Others are moving beyond concrete repair, employing bacteria to craft entirely new building materials. Biotech company bioMASON, based in Durham, North Carolina, uses a wild-type Bacillus strain that can stick grains of rock and sand together into sturdy tiles. The bacteria hydrolyze a urea feedstock to form CO2, which combines with calcium ions to form calcium carbonate. This binds the surrounding aggregate particles into a solid matrix within a tile mold. After three days, these bioLITH tiles can hold their shape like wet sandcastles, and only need ambient drying before they are ready to use on walls or floors. The company can already produce about 10,000 square meters of the tiles per year at its pilot plant.

Urea is mostly used as a fertilizer in agriculture, and it is produced at industrial scale by combining ammonia and CO2. Ammonia is made in the Haber–Bosch process, which reacts nitrogen and hydrogen over an iron catalyst at a high temperature and pressure. The hydrogen that feeds this reaction is made in a process called steam methane reforming, which generates about 3% of our global CO2 emissions and also supplies the CO2 for urea synthesis.

Turning urea’s carbon into calcium carbonate within bioLITH tiles means that “we are effectively sequestering the carbon from urea,” says Michael Dosier, the company’s chief technology officer. As a result, the tiles have a carbon footprint that is less than 1% that of conventional cement-based materials. The tiles look like natural stone, and have a cost similar to that of conventional stone and high-end concrete products, he says. The company’s first big commission was to supply pavers for the San Francisco headquarters of technology company Dropbox in 2016.

The company has also received an undisclosed amount of funding from the $47-million Engineered Living Materials (ELM) program, run by the US Defense Advanced Research Projects Agency (DARPA). As part of this program, bioMASON developed a form of marine cement that uses a community of different wild-type bacteria to lay down calcium carbonate, as a way to slowly maintain underwater concrete structures. Some of the bacteria produce urea, while others feed on the urea and absorb calcium from seawater to produce the required calcium carbonate.

In another demonstration for DARPA, dubbed Project Medusa, the company showed that its industrious bacteria could build a 230-square-meter helicopter landing pad using local soil. Delivering construction materials into conflict zones can be dangerous, complicated and expensive, so “if we can start to utilize biology to build materials on site, then we may have the opportunity to reduce that logistical burden,” explains Blake Bextine, ELM program manager.

DARPA has also funded University of Colorado Srubar’s research into cyanobacteria that can form living building bricks. The team adds cyanobacteria to a hydrogel matrix, where they absorb CO2 through photosynthesis, which increases the pH at the cells’ surface. This triggers calcium carbonate precipitation, which binds the hydrogel into solid blocks that are about as strong as mortar. Crucially, each brick still contains living cyanobacteria, so it can act as a ‘starting culture’ to generate more bricks. Srubar’s team hopes to produce stronger blocks and is testing different strains of cyanobacteria that could perform the same feat without needing a hydrogel. Next year, he plans to launch a new company, called Minus Materials, to commercialize the technology.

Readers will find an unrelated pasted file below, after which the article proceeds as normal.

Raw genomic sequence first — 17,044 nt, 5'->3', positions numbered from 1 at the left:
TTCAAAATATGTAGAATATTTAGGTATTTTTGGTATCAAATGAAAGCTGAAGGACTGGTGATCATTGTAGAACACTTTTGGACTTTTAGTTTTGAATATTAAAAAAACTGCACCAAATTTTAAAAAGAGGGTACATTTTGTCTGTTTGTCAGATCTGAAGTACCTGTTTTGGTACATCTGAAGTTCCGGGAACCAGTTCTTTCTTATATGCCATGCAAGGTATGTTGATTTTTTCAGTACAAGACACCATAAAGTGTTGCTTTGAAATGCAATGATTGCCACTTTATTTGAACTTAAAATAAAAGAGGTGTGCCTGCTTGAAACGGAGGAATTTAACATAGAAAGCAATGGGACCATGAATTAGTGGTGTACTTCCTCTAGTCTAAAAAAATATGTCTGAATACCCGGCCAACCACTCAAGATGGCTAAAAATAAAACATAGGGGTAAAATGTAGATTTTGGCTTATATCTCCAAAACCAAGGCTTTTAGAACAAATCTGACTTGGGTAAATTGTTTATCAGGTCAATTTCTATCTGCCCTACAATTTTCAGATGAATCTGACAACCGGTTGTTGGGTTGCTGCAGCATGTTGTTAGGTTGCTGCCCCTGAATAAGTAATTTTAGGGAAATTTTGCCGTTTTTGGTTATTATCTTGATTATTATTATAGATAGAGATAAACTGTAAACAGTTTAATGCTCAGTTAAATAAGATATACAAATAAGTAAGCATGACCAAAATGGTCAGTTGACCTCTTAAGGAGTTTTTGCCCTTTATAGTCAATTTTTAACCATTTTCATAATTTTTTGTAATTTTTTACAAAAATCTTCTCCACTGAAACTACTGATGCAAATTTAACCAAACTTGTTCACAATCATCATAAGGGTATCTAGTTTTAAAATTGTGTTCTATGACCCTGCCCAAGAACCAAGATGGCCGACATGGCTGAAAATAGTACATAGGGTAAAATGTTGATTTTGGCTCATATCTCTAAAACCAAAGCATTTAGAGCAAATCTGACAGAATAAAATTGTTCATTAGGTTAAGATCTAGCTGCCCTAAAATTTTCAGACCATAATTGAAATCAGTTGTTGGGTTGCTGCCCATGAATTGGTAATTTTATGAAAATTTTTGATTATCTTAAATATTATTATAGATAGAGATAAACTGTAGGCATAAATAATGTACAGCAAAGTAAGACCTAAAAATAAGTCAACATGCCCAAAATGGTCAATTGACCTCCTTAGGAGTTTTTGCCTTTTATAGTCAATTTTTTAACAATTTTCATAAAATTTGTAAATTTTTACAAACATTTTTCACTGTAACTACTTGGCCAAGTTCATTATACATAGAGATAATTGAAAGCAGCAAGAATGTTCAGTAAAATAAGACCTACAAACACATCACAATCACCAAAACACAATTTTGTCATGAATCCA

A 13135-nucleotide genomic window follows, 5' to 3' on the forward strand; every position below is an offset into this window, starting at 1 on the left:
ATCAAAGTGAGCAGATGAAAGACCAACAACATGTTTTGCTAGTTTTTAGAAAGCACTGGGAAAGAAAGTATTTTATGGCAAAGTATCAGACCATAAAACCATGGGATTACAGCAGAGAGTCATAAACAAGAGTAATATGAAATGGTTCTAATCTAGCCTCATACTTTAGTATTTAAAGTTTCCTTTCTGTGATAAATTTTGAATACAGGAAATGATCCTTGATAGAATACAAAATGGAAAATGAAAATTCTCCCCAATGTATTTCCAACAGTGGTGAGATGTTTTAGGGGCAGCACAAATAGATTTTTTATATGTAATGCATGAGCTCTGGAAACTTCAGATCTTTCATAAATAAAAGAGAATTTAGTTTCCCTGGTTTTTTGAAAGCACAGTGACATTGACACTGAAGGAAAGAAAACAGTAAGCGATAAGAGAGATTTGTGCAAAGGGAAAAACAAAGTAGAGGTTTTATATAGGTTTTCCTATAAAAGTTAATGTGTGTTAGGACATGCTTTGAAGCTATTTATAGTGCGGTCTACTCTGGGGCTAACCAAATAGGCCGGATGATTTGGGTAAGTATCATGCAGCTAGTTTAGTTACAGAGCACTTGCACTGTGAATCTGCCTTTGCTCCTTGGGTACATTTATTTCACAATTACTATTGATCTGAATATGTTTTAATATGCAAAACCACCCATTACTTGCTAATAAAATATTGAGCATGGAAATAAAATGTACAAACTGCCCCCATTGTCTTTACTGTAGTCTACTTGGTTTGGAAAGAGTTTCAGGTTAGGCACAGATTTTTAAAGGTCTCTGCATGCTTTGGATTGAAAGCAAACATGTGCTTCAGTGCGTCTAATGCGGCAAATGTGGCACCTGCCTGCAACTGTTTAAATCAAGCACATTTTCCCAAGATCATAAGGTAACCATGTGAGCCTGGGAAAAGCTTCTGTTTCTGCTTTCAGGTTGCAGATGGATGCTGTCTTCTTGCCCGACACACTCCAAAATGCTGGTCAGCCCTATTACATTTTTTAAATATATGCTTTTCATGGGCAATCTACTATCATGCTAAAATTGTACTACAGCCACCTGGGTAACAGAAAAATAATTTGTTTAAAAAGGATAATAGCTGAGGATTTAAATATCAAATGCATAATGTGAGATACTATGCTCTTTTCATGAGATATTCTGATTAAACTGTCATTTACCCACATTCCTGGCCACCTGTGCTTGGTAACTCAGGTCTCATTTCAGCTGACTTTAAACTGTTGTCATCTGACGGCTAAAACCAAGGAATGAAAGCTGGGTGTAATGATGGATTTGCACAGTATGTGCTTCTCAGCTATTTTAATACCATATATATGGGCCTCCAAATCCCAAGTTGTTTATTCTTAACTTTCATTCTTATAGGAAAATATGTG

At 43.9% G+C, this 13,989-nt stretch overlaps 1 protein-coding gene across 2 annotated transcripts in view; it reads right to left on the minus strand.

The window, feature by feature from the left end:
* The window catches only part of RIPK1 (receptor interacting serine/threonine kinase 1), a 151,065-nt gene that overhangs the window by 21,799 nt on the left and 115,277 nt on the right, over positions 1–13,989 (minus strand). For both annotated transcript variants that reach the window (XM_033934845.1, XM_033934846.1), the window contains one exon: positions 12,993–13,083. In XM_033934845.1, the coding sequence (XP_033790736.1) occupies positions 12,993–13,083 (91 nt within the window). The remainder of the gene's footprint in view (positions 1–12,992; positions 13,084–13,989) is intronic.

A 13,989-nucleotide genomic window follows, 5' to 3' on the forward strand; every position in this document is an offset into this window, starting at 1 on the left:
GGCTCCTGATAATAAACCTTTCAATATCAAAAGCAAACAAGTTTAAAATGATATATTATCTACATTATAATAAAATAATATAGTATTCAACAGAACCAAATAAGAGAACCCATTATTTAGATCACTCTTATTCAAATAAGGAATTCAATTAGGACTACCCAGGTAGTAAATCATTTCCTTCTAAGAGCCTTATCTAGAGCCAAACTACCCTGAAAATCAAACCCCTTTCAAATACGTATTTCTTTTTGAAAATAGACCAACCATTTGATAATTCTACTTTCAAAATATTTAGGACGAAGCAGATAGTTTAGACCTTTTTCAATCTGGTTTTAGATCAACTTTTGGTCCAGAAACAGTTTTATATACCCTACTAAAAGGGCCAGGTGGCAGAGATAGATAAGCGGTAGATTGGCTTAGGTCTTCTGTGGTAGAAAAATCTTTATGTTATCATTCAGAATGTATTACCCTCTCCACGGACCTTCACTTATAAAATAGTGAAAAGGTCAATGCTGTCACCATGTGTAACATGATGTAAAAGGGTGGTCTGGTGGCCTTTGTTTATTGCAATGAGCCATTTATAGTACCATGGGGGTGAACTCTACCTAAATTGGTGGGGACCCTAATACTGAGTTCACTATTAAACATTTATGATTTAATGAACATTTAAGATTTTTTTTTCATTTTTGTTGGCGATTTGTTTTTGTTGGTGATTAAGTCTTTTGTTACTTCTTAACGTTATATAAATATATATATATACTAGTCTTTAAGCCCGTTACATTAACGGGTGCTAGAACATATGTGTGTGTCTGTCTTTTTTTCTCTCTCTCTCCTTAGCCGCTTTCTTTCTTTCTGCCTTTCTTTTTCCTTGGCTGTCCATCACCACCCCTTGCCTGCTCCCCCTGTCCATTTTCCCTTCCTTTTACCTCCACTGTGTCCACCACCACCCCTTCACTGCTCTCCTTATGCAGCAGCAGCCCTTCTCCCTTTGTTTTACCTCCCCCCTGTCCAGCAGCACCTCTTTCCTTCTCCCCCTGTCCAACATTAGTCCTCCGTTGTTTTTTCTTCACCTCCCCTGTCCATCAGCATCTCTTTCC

Bacteria are not the only biological builders on site. Fungi, such as mushrooms, absorb nutrients through underground tendrils called the mycelium, and this fast-growing material is now being used to produce a range of products, including textiles, packaging and building materials.

Biotech company Ecovative Design, based in Green Island, New York, has pioneered mycelium production, and in 2017 it won $9.1 million in funding through DARPA’s ELM program. Ecovative packs agricultural byproducts, such as maize husks or hemp fiber, into a mold, and then seeds it with mycelium. Over seven to ten days in an incubation chamber, the mycelium feeds on the plant waste and breaks down long-chain carbohydrate molecules such as cellulose. The resulting mass of mycelium and residual plant matter forms a sturdy composite material. “In nature, mycelium is a recycling system in and of itself,” says Andy Bass, Ecovative’s director of marketing.

The company initially aimed to find a biodegradable alternative to Styrofoam packaging, but in 2014 it partnered with Arup and design studio The Living to create the Hy-Fi tower, a temporary, 13-meter-high structure made of mycelium bricks that was installed at New York’s Museum of Modern Art. The bricks have a strength similar to that of Styrofoam, and at the end of their life they were composted and added to the soil of local community gardens.

Ecovative now licenses this technology to other companies, including New Frameworks in Burlington, Vermont, which uses mycelium to make door cores, and Mogu in Inarzo, Italy, which has collaborated with Arup to produce prefabricated mycelium acoustic panels for offices and conference spaces. “We’re already working on reducing the cost and making mycelium more available,” Wurm says. For now, there are still barriers to overcome. “The challenges in the field right now are scale and cost,” says Srubar. Traditional construction materials are used on a vast scale and tend to be very cheap, so the fledgling companies making biological construction materials are still fighting to break into the market.

Another hurdle is the preconceived notion that the built environment should be sterile and entirely inorganic. “In our earlier days,” Dosier says, “the word ‘bacteria’ came with a negative connotation, that bacteria are somehow ‘bad’.”

But Bextine hopes that as more demonstration projects emerge, such as those supported by ELM, it should allay these fears and attract investment to the companies that are building with biology. And Wurm believes that construction companies will turn to biological materials as increasingly stringent regulations on recycling and carbon emissions come into force. “I think these materials will become a more mainstream choice,” he says. “They hold great potential.”

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Peplow, M. Bioconcrete presages new wave in environmentally friendly construction. Nat Biotechnol 38, 776–778 (2020).